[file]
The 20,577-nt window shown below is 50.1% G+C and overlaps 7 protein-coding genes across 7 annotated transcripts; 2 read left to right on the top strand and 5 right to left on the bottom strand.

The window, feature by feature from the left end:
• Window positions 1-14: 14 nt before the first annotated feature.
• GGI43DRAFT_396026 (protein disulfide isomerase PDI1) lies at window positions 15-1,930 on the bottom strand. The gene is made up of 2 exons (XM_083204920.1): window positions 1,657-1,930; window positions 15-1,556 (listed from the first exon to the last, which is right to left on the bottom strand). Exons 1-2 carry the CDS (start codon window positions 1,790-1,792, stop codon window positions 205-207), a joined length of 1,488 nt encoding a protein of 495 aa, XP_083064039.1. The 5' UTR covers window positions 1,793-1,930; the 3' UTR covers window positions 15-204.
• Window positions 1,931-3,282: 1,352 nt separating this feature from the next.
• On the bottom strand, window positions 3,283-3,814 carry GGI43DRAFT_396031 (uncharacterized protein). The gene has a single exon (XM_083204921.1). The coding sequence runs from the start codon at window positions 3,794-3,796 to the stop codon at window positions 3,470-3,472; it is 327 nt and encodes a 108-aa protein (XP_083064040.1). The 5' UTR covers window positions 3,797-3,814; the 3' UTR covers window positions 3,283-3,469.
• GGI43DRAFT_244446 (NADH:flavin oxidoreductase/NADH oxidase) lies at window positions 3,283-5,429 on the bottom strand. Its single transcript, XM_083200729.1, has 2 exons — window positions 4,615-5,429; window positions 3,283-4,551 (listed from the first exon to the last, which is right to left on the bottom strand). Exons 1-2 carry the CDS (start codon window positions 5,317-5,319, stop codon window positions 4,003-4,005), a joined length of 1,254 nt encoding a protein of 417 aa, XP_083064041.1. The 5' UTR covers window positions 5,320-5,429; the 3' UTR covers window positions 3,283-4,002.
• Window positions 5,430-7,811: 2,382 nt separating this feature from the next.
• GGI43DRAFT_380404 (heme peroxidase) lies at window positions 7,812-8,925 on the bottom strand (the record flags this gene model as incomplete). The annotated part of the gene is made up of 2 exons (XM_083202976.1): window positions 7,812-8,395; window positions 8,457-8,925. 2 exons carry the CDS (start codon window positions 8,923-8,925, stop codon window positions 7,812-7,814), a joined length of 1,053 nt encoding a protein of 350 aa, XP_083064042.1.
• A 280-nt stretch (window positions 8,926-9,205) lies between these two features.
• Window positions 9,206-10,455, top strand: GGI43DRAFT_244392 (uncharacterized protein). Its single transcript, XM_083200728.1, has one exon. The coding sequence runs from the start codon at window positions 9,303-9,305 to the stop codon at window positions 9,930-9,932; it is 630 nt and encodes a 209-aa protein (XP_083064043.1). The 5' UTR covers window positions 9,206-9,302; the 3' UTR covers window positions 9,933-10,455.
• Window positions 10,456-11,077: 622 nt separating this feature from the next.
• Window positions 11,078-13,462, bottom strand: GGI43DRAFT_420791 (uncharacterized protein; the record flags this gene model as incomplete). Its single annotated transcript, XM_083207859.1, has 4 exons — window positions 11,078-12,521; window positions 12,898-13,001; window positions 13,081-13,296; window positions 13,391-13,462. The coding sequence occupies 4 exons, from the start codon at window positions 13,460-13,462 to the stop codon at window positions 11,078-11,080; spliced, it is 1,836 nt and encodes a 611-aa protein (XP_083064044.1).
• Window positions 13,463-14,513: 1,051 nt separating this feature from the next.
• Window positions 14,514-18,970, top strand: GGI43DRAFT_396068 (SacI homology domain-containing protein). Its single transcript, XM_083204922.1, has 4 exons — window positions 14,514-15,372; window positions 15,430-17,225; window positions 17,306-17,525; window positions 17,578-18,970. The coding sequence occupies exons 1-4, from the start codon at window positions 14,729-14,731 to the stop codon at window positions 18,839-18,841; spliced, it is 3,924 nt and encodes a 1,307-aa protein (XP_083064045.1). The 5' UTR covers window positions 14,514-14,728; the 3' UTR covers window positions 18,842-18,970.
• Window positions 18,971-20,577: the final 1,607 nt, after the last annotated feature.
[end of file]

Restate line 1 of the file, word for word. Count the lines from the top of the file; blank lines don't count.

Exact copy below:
The 20,577-nt window shown below is 50.1% G+C and overlaps 7 protein-coding genes across 7 annotated transcripts; 2 read left to right on the top strand and 5 right to left on the bottom strand.